. When you are stressed, chances are you have a lot going on whether it's tasks that need to be completed, or life circumstances stressing you out. Jobs, family, social pressures, high standards, medical issues - life is stressful. And you don't have to do it all on your own. Being "strong", "working through it", "getting over it", "sucking it up" may be a temporary solution that can lead to increased stress, resentment, anger, or feeling that you're going to collapse.
What is in YOUR control? What can be changed? Thinking tends to become more rigid as stress increases. For example, "I have to do EVERYTHING", "NO ONE can/will help me". If your feeling stretched at home because you are taking on cleaning the house, making dinner, changing diapers, feeding the dog, grocery shopping (you get the idea), what can be delegated? Does everything have to be done right now? No. Asking your Partner or family members to help out can really take some stress off. At work if your employer has unrealistic expectations of deadlines, projects, task completions, can you ask other co-workers for support? Or can you talk to your employer about what is realistic for you? You do have options, it just takes a little slowing down and thinking some things through. Other options are to seek help from a therapist, physician, hotline, a neighbor. And remember, if you ask for help or if help is offered - take it, accept it.
4. Be kind to yourself. With so much pressure in the world to achieve, be "perfect", be "independent", to do it all, practice kindness toward yourself. When I hear my clients say, "I should've done this better", "I can't do anything right", or "I have so much to do, I'll never get it all done" I can see the sadness in their faces. If you had a friend or family member who was overwhelmed and breaking under the pressures of stress, what kind words could you say to them? What would it take to say those words to yourself? Be gentle to yourself. Use compassionate words. Talk to yourself (it's ok to say this out loud) "I'm feeling stressed out right now, and I know that things will get better". "You're being hard on yourself, you're doing the best that you can". "I need to take a moment to re-charge". "Take it easy".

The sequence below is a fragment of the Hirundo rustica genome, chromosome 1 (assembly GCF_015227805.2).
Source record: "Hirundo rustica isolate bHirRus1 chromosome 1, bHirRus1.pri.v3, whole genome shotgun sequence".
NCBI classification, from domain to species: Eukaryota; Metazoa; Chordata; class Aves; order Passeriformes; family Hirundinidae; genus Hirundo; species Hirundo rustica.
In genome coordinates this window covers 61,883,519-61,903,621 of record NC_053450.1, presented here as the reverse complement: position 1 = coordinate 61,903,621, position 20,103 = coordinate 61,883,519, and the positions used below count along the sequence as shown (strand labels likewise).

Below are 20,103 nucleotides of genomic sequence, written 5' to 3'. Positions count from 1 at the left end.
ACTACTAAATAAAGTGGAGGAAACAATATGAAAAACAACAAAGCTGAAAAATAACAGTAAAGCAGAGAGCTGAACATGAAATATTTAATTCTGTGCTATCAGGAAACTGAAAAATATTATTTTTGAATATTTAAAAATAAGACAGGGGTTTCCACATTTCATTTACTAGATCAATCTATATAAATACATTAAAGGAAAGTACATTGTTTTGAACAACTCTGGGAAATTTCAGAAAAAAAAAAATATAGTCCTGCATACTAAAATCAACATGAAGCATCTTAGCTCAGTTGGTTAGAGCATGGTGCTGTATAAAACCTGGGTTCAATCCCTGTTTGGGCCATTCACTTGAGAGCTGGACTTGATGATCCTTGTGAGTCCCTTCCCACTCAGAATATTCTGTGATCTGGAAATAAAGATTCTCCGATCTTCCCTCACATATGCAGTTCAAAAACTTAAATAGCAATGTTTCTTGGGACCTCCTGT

5. Laugh. Things sure don't seem funny when you're stressed do they? Of course not, there's too much that needs to be done, you think I have time to laugh!? I get it, life throws real curveballs sometimes and it can really be hard to see the silver lining during the challenging moments. If you can change your present mood, even for just a moment to laugh - ok even crack a smile - you would be surprised at how your stress levels and mood are impacted. There is actually research out there that suggests if you hold a pencil lengthwise between your teeth to "force" a smile, people perceive things as more humorous and smiling may help reduce a person's stress response. Pretty cool right? (Go ahead and try it).
The key to all of these techniques is to practice them. Practicing these 5 things with some regularity can really help reduce the signs of stress. Take control of that stress, don't let it control you. You deserve to feel better and I hope you believe that.